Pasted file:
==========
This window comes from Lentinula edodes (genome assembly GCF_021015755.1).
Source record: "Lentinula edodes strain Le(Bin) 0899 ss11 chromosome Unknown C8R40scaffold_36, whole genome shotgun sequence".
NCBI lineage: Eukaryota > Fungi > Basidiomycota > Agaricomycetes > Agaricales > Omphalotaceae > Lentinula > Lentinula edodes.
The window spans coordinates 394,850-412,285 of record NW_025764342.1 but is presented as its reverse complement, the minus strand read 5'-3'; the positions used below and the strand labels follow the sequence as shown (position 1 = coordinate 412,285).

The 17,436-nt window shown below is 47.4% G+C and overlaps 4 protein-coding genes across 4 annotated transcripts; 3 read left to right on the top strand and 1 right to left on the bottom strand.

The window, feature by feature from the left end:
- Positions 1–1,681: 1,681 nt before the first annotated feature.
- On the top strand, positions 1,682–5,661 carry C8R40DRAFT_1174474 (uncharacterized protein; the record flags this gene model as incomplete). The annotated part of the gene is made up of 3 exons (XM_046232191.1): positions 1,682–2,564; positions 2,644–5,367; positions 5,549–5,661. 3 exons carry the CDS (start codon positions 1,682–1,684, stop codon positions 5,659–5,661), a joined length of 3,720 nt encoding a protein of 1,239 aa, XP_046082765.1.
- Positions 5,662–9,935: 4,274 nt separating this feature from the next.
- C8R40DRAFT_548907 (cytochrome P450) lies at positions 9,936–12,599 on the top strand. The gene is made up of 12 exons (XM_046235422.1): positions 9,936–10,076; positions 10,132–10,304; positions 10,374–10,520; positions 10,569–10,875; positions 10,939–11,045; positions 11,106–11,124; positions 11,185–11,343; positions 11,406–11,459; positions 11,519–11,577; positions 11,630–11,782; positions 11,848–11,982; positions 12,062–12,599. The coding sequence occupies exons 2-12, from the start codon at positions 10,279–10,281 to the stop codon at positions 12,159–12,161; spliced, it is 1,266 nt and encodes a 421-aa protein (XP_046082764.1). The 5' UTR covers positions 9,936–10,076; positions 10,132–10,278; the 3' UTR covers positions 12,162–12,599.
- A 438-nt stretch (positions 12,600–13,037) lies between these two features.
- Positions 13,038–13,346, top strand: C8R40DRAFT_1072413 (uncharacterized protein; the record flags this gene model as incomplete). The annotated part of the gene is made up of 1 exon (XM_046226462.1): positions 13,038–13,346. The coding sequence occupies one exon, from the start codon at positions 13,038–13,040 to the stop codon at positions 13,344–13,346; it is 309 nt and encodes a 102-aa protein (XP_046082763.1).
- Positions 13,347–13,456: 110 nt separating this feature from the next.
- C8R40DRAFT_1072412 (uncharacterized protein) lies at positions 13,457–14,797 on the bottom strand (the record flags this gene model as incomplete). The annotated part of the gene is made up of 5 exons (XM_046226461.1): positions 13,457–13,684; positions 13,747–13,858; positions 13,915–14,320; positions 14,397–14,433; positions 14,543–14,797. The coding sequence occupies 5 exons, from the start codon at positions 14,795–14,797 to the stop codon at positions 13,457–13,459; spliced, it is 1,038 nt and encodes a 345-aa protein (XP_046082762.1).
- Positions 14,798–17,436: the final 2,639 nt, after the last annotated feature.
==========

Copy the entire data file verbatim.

This window comes from Lentinula edodes (genome assembly GCF_021015755.1).
Source record: "Lentinula edodes strain Le(Bin) 0899 ss11 chromosome Unknown C8R40scaffold_36, whole genome shotgun sequence".
NCBI lineage: Eukaryota > Fungi > Basidiomycota > Agaricomycetes > Agaricales > Omphalotaceae > Lentinula > Lentinula edodes.
The window spans coordinates 394,850-412,285 of record NW_025764342.1 but is presented as its reverse complement, the minus strand read 5'-3'; the positions used below and the strand labels follow the sequence as shown (position 1 = coordinate 412,285).

The 17,436-nt window shown below is 47.4% G+C and overlaps 4 protein-coding genes across 4 annotated transcripts; 3 read left to right on the top strand and 1 right to left on the bottom strand.

The window, feature by feature from the left end:
- Positions 1–1,681: 1,681 nt before the first annotated feature.
- On the top strand, positions 1,682–5,661 carry C8R40DRAFT_1174474 (uncharacterized protein; the record flags this gene model as incomplete). The annotated part of the gene is made up of 3 exons (XM_046232191.1): positions 1,682–2,564; positions 2,644–5,367; positions 5,549–5,661. 3 exons carry the CDS (start codon positions 1,682–1,684, stop codon positions 5,659–5,661), a joined length of 3,720 nt encoding a protein of 1,239 aa, XP_046082765.1.
- Positions 5,662–9,935: 4,274 nt separating this feature from the next.
- C8R40DRAFT_548907 (cytochrome P450) lies at positions 9,936–12,599 on the top strand. The gene is made up of 12 exons (XM_046235422.1): positions 9,936–10,076; positions 10,132–10,304; positions 10,374–10,520; positions 10,569–10,875; positions 10,939–11,045; positions 11,106–11,124; positions 11,185–11,343; positions 11,406–11,459; positions 11,519–11,577; positions 11,630–11,782; positions 11,848–11,982; positions 12,062–12,599. The coding sequence occupies exons 2-12, from the start codon at positions 10,279–10,281 to the stop codon at positions 12,159–12,161; spliced, it is 1,266 nt and encodes a 421-aa protein (XP_046082764.1). The 5' UTR covers positions 9,936–10,076; positions 10,132–10,278; the 3' UTR covers positions 12,162–12,599.
- A 438-nt stretch (positions 12,600–13,037) lies between these two features.
- Positions 13,038–13,346, top strand: C8R40DRAFT_1072413 (uncharacterized protein; the record flags this gene model as incomplete). The annotated part of the gene is made up of 1 exon (XM_046226462.1): positions 13,038–13,346. The coding sequence occupies one exon, from the start codon at positions 13,038–13,040 to the stop codon at positions 13,344–13,346; it is 309 nt and encodes a 102-aa protein (XP_046082763.1).
- Positions 13,347–13,456: 110 nt separating this feature from the next.
- C8R40DRAFT_1072412 (uncharacterized protein) lies at positions 13,457–14,797 on the bottom strand (the record flags this gene model as incomplete). The annotated part of the gene is made up of 5 exons (XM_046226461.1): positions 13,457–13,684; positions 13,747–13,858; positions 13,915–14,320; positions 14,397–14,433; positions 14,543–14,797. The coding sequence occupies 5 exons, from the start codon at positions 14,795–14,797 to the stop codon at positions 13,457–13,459; spliced, it is 1,038 nt and encodes a 345-aa protein (XP_046082762.1).
- Positions 14,798–17,436: the final 2,639 nt, after the last annotated feature.